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The book, found in an attic, shows some of thousands of paintings stolen for Adolf Hitler.
WASHINGTON - A decades-old tattered brown leather album with photographs of 18th century paintings offers a rare glimpse into Adolf Hitler's massive looting of artwork during World War II.
The album, unveiled last week at the National Archives, is a compilation of some of the thousands of paintings the Nazis pillaged from their victims and rounded up for Hitler.
"This material is one of the most significant finds related to Hitler's premeditated theft of art and other cultural treasures to be found since the Nuremberg trials," Allen Weinstein, archivist of the United States, said at a news conference.
The newly discovered album is one of two that were found in the attic of the family of an American soldier who had been stationed in the Berchtesgaden area of Germany at the end of World War II, according to Robert Edsel, who acquired both albums.
Edsel, the president of Monuments Men Foundation for the Preservation of Art, said the soldier had removed the albums from Hitler's home as a souvenir of war.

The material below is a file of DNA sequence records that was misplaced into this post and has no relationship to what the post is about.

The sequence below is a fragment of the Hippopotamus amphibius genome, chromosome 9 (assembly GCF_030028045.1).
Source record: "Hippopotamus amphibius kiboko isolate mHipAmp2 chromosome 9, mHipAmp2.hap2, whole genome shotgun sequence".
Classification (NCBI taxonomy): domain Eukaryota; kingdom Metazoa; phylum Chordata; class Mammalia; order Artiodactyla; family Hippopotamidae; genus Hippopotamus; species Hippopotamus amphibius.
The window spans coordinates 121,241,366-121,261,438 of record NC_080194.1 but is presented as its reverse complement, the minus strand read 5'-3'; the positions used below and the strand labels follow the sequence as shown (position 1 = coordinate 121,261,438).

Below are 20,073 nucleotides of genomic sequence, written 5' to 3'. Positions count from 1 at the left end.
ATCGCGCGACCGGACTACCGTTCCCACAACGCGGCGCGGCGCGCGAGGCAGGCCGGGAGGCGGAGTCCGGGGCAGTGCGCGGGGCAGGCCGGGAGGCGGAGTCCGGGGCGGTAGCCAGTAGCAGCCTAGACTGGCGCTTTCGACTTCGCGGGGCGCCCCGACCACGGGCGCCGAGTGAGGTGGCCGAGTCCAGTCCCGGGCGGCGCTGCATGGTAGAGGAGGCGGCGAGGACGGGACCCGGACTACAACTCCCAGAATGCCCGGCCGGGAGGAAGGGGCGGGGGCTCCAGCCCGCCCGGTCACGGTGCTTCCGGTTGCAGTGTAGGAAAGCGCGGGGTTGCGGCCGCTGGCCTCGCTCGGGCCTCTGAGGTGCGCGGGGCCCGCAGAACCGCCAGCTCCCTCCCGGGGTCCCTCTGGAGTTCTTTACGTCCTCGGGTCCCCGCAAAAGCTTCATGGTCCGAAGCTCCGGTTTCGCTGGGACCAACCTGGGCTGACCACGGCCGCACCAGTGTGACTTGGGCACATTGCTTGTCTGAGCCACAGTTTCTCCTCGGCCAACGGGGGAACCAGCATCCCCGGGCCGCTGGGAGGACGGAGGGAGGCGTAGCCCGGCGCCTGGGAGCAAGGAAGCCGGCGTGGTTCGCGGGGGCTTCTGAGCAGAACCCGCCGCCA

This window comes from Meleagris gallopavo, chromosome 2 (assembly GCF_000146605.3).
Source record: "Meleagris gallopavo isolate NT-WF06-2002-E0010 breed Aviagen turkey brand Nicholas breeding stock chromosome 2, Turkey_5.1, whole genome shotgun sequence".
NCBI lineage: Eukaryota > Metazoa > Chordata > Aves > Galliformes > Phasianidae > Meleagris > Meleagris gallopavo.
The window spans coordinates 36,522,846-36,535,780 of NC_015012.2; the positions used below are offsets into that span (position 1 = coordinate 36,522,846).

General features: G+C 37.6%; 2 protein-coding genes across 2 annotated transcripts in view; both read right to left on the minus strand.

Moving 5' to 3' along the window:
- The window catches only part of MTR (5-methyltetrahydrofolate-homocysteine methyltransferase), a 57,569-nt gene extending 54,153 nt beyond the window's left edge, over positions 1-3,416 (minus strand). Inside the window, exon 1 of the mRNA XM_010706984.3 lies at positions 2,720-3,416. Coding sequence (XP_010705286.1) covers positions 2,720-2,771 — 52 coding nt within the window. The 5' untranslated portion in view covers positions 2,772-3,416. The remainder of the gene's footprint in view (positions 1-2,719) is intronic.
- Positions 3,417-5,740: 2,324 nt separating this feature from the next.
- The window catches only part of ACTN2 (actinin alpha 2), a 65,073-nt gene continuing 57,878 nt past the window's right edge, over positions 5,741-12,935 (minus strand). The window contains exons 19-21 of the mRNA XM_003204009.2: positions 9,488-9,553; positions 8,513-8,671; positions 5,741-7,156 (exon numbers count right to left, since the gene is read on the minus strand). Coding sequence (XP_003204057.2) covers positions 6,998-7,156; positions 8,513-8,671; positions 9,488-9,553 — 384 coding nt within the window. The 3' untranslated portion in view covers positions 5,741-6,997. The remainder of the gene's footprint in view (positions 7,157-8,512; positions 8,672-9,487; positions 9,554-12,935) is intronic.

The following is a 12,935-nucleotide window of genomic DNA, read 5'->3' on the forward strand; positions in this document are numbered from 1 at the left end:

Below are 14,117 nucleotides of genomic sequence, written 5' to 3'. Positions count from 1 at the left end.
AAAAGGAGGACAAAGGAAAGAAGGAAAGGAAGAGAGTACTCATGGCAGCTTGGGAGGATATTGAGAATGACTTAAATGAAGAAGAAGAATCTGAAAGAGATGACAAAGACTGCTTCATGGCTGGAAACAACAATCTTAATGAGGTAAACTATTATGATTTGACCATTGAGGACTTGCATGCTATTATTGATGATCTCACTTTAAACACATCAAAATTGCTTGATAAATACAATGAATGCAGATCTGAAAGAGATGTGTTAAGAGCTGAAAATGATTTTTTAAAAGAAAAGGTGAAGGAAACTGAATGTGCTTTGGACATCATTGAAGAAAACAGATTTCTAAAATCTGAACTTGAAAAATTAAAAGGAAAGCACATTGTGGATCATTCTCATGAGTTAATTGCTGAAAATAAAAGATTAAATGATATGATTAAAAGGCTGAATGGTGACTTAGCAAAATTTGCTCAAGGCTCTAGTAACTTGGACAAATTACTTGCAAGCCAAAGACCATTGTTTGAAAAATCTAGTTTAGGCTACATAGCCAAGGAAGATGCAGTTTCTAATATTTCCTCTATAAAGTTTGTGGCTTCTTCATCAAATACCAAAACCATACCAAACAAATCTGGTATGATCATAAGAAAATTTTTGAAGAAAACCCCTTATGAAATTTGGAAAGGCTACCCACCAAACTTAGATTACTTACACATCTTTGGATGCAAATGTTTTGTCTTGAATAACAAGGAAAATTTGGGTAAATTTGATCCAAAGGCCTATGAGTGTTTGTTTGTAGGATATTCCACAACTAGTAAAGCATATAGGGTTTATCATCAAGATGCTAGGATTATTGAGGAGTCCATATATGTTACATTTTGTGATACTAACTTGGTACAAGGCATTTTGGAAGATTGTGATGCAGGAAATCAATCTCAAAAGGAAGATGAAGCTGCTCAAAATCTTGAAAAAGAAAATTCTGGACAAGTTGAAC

"These albums, albums 6 and 8 of the series, contain photographs of some of the earliest thefts of works of art from the most prominent collectors and dealers in Paris at the beginning of the war," Edsel said.
He donated "album 8" to the archives and said he plans to donate "album 6" at a future date.
The albums were among nearly 100 such volumes that were created by a Third Reich unit called the Einsatzstab Reichsleiter Rosenberg. The unit looted and catalogued collections for Hitler, who would then choose treasures for the Fuhrer's Art Museum in Linz, Austria.
The archives already has the 39 albums that were used as evidence of Nazi looting during the Nuremberg trials. Until recently, the archives said, it was believed that the missing albums had been destroyed during the closing days of World War II.
[Last modified November 4, 2007, 01:14:30]